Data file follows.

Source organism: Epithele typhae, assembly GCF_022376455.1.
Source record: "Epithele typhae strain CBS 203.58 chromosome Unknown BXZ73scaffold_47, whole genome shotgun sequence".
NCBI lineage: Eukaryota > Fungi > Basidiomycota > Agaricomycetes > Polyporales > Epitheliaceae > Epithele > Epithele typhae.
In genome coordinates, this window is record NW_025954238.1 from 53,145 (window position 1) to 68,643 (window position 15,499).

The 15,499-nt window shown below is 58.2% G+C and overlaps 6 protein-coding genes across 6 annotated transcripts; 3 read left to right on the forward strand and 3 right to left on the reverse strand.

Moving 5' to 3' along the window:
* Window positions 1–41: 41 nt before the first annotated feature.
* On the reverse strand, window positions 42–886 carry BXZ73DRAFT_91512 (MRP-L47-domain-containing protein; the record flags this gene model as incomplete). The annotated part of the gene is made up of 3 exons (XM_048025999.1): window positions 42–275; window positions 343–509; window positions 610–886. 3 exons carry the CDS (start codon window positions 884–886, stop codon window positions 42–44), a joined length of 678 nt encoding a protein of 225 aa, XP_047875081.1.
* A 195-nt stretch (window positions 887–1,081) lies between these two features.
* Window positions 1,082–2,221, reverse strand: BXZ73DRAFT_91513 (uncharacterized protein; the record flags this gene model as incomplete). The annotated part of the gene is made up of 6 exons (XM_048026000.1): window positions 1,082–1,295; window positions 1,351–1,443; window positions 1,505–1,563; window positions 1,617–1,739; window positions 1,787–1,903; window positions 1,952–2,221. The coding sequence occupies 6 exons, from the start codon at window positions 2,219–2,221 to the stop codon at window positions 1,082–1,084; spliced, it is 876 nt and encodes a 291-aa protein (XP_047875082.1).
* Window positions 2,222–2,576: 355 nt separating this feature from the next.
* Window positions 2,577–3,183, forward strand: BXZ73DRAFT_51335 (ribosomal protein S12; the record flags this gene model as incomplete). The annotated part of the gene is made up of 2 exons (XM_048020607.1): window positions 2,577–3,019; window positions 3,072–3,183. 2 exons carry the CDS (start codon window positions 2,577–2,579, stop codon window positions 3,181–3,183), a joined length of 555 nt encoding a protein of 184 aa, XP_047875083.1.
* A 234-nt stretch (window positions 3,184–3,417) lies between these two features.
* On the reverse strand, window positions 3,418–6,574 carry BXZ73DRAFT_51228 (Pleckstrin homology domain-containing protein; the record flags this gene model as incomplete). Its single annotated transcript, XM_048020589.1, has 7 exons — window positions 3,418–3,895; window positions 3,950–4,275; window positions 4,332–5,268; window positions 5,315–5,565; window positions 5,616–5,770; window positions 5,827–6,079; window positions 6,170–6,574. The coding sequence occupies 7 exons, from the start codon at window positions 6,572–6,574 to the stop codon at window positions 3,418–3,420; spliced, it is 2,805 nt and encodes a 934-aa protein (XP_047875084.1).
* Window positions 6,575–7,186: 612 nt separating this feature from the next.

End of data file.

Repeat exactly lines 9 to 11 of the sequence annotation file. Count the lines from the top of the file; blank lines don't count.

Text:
* A 195-nt stretch (window positions 887–1,081) lies between these two features.
* Window positions 1,082–2,221, reverse strand: BXZ73DRAFT_91513 (uncharacterized protein; the record flags this gene model as incomplete). The annotated part of the gene is made up of 6 exons (XM_048026000.1): window positions 1,082–1,295; window positions 1,351–1,443; window positions 1,505–1,563; window positions 1,617–1,739; window positions 1,787–1,903; window positions 1,952–2,221. The coding sequence occupies 6 exons, from the start codon at window positions 2,219–2,221 to the stop codon at window positions 1,082–1,084; spliced, it is 876 nt and encodes a 291-aa protein (XP_047875082.1).
* Window positions 2,222–2,576: 355 nt separating this feature from the next.